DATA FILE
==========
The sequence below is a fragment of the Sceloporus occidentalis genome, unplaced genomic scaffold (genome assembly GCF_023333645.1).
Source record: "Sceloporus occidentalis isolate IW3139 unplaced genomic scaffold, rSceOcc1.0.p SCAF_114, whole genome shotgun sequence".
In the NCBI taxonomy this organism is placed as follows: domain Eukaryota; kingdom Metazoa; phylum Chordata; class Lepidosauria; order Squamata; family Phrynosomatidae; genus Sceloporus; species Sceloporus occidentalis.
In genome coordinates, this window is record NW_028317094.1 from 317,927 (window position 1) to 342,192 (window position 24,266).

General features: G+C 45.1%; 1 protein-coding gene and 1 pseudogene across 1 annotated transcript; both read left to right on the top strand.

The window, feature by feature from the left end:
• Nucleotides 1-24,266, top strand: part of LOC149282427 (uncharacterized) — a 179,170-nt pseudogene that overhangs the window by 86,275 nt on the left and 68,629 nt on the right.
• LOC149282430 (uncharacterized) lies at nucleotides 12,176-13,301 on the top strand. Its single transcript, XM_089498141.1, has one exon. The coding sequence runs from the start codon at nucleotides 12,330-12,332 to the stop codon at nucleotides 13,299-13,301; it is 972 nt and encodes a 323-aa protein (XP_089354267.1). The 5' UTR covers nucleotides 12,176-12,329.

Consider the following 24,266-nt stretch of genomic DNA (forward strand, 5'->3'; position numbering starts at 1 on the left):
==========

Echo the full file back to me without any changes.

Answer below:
The sequence below is a fragment of the Sceloporus occidentalis genome, unplaced genomic scaffold (genome assembly GCF_023333645.1).
Source record: "Sceloporus occidentalis isolate IW3139 unplaced genomic scaffold, rSceOcc1.0.p SCAF_114, whole genome shotgun sequence".
In the NCBI taxonomy this organism is placed as follows: domain Eukaryota; kingdom Metazoa; phylum Chordata; class Lepidosauria; order Squamata; family Phrynosomatidae; genus Sceloporus; species Sceloporus occidentalis.
In genome coordinates, this window is record NW_028317094.1 from 317,927 (window position 1) to 342,192 (window position 24,266).

General features: G+C 45.1%; 1 protein-coding gene and 1 pseudogene across 1 annotated transcript; both read left to right on the top strand.

The window, feature by feature from the left end:
• Nucleotides 1-24,266, top strand: part of LOC149282427 (uncharacterized) — a 179,170-nt pseudogene that overhangs the window by 86,275 nt on the left and 68,629 nt on the right.
• LOC149282430 (uncharacterized) lies at nucleotides 12,176-13,301 on the top strand. Its single transcript, XM_089498141.1, has one exon. The coding sequence runs from the start codon at nucleotides 12,330-12,332 to the stop codon at nucleotides 13,299-13,301; it is 972 nt and encodes a 323-aa protein (XP_089354267.1). The 5' UTR covers nucleotides 12,176-12,329.

Consider the following 24,266-nt stretch of genomic DNA (forward strand, 5'->3'; position numbering starts at 1 on the left):